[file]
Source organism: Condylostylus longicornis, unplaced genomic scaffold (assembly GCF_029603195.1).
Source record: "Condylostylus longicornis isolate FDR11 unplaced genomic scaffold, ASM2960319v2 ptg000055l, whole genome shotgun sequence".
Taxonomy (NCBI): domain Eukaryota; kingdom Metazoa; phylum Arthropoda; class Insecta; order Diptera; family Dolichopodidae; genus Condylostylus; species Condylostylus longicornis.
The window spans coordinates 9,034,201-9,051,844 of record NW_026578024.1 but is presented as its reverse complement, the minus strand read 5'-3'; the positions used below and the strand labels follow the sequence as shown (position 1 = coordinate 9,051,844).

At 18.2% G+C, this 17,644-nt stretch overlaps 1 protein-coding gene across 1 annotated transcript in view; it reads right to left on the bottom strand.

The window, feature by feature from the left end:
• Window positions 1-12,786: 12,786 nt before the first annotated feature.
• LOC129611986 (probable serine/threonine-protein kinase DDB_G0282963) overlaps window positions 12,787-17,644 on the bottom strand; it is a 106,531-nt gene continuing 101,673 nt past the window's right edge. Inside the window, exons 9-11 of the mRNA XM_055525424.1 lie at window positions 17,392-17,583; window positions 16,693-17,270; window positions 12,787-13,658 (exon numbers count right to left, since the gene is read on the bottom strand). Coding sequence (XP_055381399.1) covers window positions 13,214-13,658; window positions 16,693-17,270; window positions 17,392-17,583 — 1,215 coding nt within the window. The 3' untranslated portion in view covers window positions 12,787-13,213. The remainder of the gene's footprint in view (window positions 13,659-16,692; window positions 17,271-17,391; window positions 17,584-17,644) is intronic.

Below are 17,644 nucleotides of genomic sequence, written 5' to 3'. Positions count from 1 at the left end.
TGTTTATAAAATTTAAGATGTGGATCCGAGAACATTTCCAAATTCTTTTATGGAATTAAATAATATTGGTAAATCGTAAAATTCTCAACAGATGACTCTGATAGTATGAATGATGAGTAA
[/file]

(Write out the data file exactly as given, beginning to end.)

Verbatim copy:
Source organism: Condylostylus longicornis, unplaced genomic scaffold (assembly GCF_029603195.1).
Source record: "Condylostylus longicornis isolate FDR11 unplaced genomic scaffold, ASM2960319v2 ptg000055l, whole genome shotgun sequence".
Taxonomy (NCBI): domain Eukaryota; kingdom Metazoa; phylum Arthropoda; class Insecta; order Diptera; family Dolichopodidae; genus Condylostylus; species Condylostylus longicornis.
The window spans coordinates 9,034,201-9,051,844 of record NW_026578024.1 but is presented as its reverse complement, the minus strand read 5'-3'; the positions used below and the strand labels follow the sequence as shown (position 1 = coordinate 9,051,844).

At 18.2% G+C, this 17,644-nt stretch overlaps 1 protein-coding gene across 1 annotated transcript in view; it reads right to left on the bottom strand.

The window, feature by feature from the left end:
• Window positions 1-12,786: 12,786 nt before the first annotated feature.
• LOC129611986 (probable serine/threonine-protein kinase DDB_G0282963) overlaps window positions 12,787-17,644 on the bottom strand; it is a 106,531-nt gene continuing 101,673 nt past the window's right edge. Inside the window, exons 9-11 of the mRNA XM_055525424.1 lie at window positions 17,392-17,583; window positions 16,693-17,270; window positions 12,787-13,658 (exon numbers count right to left, since the gene is read on the bottom strand). Coding sequence (XP_055381399.1) covers window positions 13,214-13,658; window positions 16,693-17,270; window positions 17,392-17,583 — 1,215 coding nt within the window. The 3' untranslated portion in view covers window positions 12,787-13,213. The remainder of the gene's footprint in view (window positions 13,659-16,692; window positions 17,271-17,391; window positions 17,584-17,644) is intronic.

Below are 17,644 nucleotides of genomic sequence, written 5' to 3'. Positions count from 1 at the left end.
TGTTTATAAAATTTAAGATGTGGATCCGAGAACATTTCCAAATTCTTTTATGGAATTAAATAATATTGGTAAATCGTAAAATTCTCAACAGATGACTCTGATAGTATGAATGATGAGTAA